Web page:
My book is published. The characters are making their way in the world. So now what am I supposed to do?
I miss them. I really do. Does that sound ridiculous? I invented them. I gave them their sense of humor, their joie de vivre, their depressions and their joys. I gave them families, friends, lovers. Gave them gorgeous clothes and expensive jewelry. I gave them life. They owe me!!!
Elie was the first character I started to develop – naturally – because she’s the main character. She’s the just-turning fifty woman who’s about to celebrate her milestone birthday as the story opens. She doesn’t think about mid-life crisis, or empty nest syndrome or philandering husbands. She’s a New York career woman – an executive editor at a top design magazine – and she has her life together.
Syd is the spicy upstairs neighbor. She’s sixty and stunning, kind of a cougar actually. She is a strong, opinionated woman who does not take crap from anyone. She may be over-sixty but she’s not like any sixty year-old I’ve ever met. I’ve told my friends about her. I’ve encouraged them to go out with her. What world am I living in?
Chloe is the daughter I never had. A sexy, smart twenty-something young woman, she’s just entering the world of business, relationships and tough decisions. I don’t envy her, but maybe I’m a bit jealous. Everything is ahead of her – all of life’s surprises and heartbreaks.
Then there’s Michael – the gay fifty year-old man who always makes me laugh. Is he arrogant? Yes. Is he over-the-top pretentious? A bit. But he’s funny and talented and right on in so many ways – I wish I could get a dose of him once in a while.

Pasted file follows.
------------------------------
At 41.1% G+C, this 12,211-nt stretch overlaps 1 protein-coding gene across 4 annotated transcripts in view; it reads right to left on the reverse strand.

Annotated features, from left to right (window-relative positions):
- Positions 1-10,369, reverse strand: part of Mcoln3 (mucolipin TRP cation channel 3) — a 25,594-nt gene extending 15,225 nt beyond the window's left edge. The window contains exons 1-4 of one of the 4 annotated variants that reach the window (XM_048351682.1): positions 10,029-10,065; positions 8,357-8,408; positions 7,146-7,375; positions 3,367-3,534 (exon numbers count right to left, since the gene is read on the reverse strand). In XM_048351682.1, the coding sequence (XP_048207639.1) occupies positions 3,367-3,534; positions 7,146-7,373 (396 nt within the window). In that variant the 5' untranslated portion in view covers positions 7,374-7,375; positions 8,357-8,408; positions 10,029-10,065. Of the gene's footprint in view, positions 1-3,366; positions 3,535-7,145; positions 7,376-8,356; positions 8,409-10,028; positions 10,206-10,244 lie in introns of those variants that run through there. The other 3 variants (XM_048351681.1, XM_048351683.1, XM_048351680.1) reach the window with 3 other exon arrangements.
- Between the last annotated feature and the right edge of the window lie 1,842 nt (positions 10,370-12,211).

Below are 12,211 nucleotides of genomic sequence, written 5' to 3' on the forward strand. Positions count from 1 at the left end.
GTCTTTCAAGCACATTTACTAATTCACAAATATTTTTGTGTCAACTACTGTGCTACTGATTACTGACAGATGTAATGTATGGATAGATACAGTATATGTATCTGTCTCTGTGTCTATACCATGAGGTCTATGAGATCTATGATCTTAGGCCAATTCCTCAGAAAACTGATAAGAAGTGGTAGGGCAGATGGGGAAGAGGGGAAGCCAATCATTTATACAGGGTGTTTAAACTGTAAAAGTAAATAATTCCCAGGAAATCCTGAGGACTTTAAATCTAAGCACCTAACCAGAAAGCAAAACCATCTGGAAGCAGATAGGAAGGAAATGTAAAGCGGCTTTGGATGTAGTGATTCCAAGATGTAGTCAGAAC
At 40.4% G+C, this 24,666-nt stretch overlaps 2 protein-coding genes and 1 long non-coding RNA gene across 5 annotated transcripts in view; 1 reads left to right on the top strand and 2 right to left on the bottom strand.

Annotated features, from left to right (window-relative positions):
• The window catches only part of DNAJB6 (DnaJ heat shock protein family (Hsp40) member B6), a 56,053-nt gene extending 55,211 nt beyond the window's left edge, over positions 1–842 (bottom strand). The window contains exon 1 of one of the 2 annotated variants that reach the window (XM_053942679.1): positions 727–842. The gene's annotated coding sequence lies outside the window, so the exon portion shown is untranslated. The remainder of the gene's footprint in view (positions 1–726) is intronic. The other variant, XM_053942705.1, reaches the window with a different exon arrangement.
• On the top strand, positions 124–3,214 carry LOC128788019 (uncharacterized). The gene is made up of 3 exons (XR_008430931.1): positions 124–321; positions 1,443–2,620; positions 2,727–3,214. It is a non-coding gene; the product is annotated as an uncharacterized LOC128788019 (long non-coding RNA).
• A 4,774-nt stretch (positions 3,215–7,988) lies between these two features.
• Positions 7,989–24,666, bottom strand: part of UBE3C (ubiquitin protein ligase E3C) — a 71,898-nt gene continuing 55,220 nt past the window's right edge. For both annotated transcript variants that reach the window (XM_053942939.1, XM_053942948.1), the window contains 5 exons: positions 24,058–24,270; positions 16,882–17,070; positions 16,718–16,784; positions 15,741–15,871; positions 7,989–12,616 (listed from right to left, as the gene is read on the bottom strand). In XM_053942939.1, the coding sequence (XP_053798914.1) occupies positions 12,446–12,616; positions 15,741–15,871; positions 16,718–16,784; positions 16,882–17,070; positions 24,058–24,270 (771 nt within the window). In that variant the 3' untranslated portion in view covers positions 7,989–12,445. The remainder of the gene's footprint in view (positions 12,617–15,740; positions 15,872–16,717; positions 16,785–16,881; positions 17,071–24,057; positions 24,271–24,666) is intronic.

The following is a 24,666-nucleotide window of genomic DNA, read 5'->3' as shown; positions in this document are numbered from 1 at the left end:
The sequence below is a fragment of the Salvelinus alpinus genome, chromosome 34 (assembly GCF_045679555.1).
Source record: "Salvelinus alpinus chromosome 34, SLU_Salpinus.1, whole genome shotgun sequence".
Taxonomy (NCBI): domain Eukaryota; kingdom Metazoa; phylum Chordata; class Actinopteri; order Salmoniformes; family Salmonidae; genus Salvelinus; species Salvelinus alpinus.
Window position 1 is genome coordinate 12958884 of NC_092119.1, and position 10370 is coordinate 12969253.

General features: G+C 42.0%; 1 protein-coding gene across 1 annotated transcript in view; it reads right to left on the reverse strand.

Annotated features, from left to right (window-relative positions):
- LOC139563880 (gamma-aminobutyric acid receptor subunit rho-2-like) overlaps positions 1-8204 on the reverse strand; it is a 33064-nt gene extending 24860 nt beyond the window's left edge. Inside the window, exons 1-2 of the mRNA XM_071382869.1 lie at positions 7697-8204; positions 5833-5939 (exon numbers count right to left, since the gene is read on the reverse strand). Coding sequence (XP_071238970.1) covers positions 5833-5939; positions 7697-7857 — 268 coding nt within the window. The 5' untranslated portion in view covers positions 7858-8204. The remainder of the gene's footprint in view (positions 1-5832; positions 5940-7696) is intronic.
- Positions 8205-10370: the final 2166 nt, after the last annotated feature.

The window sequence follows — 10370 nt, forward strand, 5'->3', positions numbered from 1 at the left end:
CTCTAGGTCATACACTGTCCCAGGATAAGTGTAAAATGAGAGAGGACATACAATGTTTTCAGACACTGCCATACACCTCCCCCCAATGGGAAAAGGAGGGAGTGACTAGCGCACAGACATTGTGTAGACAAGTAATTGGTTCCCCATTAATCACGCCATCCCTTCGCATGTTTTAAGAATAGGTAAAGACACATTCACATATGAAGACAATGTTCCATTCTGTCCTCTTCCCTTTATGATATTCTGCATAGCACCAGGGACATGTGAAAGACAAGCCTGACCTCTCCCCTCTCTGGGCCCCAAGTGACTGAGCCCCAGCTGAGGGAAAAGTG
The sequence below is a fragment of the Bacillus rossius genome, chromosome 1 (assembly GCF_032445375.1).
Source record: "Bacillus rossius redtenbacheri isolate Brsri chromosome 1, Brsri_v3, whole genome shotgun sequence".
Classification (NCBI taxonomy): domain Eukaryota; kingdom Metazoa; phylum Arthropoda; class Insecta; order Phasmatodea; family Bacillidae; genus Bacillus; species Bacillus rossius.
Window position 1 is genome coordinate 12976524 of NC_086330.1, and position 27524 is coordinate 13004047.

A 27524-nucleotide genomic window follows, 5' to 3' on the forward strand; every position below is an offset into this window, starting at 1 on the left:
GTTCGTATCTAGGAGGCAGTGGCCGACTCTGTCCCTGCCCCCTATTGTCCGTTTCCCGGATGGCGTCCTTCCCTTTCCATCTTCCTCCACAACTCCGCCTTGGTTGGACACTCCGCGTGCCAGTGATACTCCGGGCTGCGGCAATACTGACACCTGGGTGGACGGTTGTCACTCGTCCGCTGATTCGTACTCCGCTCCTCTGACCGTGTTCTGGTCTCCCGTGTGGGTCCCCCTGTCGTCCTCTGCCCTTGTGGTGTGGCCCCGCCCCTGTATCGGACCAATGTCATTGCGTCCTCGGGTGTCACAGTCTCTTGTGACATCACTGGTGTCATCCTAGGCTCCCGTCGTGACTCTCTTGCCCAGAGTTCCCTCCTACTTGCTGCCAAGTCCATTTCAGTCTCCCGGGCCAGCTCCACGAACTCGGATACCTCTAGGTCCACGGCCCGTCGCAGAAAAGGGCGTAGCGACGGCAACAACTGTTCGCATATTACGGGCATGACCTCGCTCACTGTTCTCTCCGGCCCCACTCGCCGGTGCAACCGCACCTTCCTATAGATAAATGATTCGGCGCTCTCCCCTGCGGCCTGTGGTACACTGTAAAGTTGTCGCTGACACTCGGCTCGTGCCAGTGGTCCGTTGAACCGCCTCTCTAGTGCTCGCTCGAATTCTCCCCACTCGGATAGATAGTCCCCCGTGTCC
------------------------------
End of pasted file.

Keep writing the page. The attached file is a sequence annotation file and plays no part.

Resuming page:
One night, my husband came home while I was in the midst of a writing frenzy. He took one look and my face and panicked.
“What’s wrong. You don’t look so good.”
“Izzy’s got cancer.” I just blurted out.
He looked stunned “Who the —- is Izzy?”
“And who the —- is Elie?”
He wanted to kill me when he found out I was talking about my characters. Then he started to laugh.
Irony of ironies? Izzy isn’t even in the book. She got axed by my editor. All the time I spent researching diseases and treatments. All that worrying!
I didn’t have an imaginary friend when I was a child. Perhaps I still long for one. I do, however, remember fantasizing about having to perform as if I were someone else. Being forced to step into another person’s shoes, but without her background and knowledge. That caused me so much stress that I was always relieved to come back to my own reality. Am I now making up for the lack of that friend?
What I do know is that living with the characters for the duration of the writing period establishes a bond. How could you not think of them, miss them, wonder about them later on?
They are so real to me. Tillie for instance – the overbearing Jewish mother character was based on real life. So much real life that my experience with the real Tillie caused me to seek out an orphan husband when marrying a second time. She’s the person we all love to hate – the stereotypical mother-in-law who thinks her son is god. While she got the brunt of my hostility, I redeemed her later on. I loved her in the end. I so wish I could chat with her now.
I suppose I’ll either have to say farewell to these characters, bring them into my next book or find some way to keep them in my life.